Photosynthesis genes in marine viruses yield proteins during host infection. Nature

Department of Civil and Environmental Engineering, Massachusetts Institute of Technology, Cambridge, Massachusetts 02139, USA.
Nature (Impact Factor: 41.46). 12/2005; 438(7064):86-9. DOI: 10.1038/nature04111
Source: PubMed

ABSTRACT

Cyanobacteria, and the viruses (phages) that infect them, are significant contributors to the oceanic 'gene pool'. This pool is dynamic, and the transfer of genetic material between hosts and their phages probably influences the genetic and functional diversity of both. For example, photosynthesis genes of cyanobacterial origin have been found in phages that infect Prochlorococcus and Synechococcus, the numerically dominant phototrophs in ocean ecosystems. These genes include psbA, which encodes the photosystem II core reaction centre protein D1, and high-light-inducible (hli) genes. Here we show that phage psbA and hli genes are expressed during infection of Prochlorococcus and are co-transcribed with essential phage capsid genes, and that the amount of phage D1 protein increases steadily over the infective period. We also show that the expression of host photosynthesis genes declines over the course of infection and that replication of the phage genome is a function of photosynthesis. We thus propose that the phage genes are functional in photosynthesis and that they may be increasing phage fitness by supplementing the host production of these proteins.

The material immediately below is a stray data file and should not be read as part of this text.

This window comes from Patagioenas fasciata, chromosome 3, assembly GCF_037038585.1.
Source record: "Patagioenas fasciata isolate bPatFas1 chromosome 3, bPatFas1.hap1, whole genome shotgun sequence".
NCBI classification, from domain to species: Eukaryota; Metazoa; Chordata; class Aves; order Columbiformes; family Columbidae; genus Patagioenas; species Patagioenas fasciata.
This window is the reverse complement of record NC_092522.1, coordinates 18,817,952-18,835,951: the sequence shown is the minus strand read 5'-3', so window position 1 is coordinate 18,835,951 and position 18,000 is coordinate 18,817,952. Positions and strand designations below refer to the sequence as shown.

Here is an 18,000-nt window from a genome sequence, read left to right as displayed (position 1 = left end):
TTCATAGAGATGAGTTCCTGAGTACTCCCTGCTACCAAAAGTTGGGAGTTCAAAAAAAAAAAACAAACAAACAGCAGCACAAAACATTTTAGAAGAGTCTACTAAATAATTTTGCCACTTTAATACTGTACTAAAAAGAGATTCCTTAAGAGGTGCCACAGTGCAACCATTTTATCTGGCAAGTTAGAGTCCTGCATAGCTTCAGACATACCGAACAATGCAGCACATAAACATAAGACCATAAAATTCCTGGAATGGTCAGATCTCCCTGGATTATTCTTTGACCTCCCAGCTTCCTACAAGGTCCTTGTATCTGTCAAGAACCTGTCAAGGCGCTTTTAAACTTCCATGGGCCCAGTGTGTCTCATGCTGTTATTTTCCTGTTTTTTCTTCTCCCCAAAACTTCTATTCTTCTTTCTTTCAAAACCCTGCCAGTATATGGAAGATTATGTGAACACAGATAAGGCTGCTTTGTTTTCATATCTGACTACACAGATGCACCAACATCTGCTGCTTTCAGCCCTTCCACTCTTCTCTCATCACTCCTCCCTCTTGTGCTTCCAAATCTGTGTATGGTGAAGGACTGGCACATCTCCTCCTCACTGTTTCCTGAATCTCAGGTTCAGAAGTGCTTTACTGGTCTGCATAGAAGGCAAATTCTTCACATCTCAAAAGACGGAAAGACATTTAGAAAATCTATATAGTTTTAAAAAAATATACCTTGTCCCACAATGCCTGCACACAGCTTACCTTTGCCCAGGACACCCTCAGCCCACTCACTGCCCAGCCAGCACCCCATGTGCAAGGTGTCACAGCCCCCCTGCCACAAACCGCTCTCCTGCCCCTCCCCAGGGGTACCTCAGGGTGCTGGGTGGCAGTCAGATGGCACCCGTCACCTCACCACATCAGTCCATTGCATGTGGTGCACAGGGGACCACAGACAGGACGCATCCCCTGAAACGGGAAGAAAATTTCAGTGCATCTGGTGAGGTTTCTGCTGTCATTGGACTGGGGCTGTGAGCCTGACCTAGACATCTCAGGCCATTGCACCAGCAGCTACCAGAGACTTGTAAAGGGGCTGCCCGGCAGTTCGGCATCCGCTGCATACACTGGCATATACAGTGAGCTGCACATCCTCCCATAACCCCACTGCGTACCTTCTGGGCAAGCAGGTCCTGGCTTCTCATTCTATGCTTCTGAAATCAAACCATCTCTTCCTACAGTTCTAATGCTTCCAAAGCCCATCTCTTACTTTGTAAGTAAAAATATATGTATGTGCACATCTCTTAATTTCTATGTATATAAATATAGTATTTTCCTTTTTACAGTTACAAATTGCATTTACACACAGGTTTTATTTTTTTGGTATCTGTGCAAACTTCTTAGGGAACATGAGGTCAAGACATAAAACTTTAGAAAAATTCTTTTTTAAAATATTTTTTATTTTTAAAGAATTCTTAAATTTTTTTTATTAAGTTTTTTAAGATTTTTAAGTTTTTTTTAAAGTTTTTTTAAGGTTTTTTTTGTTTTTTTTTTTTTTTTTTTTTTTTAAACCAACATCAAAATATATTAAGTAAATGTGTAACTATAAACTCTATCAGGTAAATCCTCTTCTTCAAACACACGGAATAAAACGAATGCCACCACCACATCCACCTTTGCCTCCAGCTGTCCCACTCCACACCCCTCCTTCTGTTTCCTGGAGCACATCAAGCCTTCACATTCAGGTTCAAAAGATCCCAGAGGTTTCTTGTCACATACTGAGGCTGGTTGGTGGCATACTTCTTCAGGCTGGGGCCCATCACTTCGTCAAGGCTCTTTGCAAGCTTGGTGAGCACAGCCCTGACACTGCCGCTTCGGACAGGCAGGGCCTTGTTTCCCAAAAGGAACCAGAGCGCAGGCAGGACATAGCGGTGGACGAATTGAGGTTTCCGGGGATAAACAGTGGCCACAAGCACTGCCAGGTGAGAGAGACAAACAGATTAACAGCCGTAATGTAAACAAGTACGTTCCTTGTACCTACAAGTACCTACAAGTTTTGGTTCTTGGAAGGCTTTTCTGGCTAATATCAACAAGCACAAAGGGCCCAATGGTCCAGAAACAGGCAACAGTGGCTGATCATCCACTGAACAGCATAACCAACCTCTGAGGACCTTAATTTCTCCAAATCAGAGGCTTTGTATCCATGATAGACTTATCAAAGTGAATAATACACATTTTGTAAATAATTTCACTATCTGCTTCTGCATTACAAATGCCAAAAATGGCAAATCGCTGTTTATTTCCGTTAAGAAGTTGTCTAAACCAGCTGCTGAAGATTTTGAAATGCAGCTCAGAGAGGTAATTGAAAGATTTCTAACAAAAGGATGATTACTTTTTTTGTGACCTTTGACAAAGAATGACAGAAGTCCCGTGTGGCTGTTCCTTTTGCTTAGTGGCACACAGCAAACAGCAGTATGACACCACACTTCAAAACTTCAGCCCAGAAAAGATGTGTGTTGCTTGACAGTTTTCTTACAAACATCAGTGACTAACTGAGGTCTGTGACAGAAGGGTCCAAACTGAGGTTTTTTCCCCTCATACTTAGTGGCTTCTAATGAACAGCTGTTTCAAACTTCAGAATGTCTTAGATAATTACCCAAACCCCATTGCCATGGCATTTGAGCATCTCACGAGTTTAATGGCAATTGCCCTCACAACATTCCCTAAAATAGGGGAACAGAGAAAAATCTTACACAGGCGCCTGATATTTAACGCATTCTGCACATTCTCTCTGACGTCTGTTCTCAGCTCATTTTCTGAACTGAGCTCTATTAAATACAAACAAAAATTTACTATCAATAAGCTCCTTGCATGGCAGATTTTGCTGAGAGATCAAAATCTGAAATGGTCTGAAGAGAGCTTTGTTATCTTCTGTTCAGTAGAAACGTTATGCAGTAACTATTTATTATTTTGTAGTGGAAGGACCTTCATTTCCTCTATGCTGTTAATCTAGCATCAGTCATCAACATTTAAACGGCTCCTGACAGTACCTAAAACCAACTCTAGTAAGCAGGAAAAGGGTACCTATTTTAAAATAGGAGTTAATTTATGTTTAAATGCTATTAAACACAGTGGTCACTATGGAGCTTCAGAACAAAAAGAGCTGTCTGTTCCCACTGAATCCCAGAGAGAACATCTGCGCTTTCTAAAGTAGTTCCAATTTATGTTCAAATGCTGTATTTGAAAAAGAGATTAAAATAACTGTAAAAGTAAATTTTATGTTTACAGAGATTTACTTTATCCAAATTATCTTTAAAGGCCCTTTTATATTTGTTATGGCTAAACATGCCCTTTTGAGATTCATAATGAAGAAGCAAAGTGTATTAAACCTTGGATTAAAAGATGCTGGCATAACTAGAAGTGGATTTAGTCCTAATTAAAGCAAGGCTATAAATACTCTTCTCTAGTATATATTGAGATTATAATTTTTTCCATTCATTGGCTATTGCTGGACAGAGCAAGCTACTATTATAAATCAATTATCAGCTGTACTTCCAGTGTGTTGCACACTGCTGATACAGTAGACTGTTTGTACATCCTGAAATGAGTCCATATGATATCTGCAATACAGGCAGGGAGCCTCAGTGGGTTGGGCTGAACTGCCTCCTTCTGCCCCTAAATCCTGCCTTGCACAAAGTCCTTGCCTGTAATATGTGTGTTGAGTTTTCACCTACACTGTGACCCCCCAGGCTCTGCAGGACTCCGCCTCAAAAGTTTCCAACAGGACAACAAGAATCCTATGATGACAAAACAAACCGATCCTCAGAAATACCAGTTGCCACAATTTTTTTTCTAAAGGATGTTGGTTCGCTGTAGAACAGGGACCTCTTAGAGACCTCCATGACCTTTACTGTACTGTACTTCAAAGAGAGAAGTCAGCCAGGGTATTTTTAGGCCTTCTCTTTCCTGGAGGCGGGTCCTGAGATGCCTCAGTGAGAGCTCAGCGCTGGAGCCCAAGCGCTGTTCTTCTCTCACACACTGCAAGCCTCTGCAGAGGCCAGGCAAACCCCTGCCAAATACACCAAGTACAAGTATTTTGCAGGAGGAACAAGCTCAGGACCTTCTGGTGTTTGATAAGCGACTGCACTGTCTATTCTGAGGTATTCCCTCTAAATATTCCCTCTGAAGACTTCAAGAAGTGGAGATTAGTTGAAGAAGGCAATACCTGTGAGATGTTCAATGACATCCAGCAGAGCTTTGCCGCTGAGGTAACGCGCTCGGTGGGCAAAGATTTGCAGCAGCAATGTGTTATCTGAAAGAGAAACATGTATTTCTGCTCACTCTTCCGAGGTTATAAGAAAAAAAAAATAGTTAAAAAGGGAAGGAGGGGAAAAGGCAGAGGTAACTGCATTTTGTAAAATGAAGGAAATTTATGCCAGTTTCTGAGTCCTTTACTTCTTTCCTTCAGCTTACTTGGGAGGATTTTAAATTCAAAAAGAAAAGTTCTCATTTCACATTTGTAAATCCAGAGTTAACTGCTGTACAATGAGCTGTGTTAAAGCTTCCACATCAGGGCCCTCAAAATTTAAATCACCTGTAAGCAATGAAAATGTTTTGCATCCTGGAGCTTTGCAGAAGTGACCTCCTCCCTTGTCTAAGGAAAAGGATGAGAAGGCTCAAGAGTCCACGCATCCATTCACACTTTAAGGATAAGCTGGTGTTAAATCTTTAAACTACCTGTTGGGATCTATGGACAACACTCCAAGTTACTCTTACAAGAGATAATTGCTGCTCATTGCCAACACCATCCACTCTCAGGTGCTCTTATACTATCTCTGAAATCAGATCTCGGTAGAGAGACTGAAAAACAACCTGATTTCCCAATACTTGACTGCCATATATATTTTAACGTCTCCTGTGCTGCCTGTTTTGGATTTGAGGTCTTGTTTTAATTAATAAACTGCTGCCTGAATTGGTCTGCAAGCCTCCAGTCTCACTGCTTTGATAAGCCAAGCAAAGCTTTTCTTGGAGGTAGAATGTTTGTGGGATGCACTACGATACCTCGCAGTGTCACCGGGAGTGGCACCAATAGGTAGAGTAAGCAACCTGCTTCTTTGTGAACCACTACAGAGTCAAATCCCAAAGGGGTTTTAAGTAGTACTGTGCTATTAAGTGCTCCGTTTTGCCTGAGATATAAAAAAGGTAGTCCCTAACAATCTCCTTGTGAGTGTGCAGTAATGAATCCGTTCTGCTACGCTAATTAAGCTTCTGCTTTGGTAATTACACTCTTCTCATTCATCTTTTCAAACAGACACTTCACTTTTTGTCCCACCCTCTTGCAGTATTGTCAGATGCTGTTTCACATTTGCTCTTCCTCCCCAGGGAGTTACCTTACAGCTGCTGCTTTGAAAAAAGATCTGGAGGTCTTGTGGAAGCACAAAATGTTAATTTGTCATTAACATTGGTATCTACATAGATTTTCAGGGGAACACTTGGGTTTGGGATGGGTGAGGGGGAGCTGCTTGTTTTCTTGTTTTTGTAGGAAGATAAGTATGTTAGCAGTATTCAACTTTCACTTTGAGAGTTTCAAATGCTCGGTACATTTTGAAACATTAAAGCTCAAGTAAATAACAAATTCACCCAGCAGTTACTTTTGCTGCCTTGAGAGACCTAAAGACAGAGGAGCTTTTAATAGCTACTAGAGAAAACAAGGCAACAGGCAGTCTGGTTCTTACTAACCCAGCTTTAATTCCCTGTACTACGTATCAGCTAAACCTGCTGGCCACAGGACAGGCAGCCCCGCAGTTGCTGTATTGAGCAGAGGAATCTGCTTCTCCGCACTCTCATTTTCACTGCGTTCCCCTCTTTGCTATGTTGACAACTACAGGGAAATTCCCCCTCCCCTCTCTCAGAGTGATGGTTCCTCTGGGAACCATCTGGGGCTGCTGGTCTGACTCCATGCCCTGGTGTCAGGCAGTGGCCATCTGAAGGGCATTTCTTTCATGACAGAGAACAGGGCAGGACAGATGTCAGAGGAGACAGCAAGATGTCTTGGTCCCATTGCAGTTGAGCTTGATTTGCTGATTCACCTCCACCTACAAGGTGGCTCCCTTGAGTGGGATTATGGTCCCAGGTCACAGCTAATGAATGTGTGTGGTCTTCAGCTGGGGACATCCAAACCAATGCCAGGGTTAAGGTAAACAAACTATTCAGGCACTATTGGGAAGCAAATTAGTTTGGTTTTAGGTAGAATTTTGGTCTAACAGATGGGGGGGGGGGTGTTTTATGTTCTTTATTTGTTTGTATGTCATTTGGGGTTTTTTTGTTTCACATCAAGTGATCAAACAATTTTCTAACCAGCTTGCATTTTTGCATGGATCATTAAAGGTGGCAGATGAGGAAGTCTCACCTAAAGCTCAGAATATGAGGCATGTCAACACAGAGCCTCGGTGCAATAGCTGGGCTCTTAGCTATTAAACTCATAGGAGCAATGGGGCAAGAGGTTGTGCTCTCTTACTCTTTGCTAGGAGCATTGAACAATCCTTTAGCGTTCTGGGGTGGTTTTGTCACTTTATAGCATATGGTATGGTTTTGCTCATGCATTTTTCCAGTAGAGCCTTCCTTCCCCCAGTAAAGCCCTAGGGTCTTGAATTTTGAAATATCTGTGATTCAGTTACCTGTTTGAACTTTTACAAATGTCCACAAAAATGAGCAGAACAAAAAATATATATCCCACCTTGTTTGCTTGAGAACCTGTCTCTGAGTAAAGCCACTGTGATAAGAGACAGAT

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Available from: Debbie Lindell, Aug 26, 2014
    • "These include the photosystem II core reaction center genes, psbA and psbD, two photosynthesis-related hli stress-response genes, and the phycoerythrin biosynthesis gene, cpeT. Two of these genes (psbA and hli) are known to be transcribed with DNA replication and metabolism genes in other cyanophages (Lindell et al., 2005; Lindell et al., 2007) and are thought to be important for continued photosynthetic activity and the production of ATP and reducing equivalents needed for phage DNA replication and nucleotide biosynthesis (Mann et al., 2003; Lindell et al., 2005; Lindell et al., 2007). In addition, two photosynthetic electron transfer genes (petE and PTOX) clustered with the late genes, with maximal transcript levels detected at 2 h after infection (see Supplementary Text). "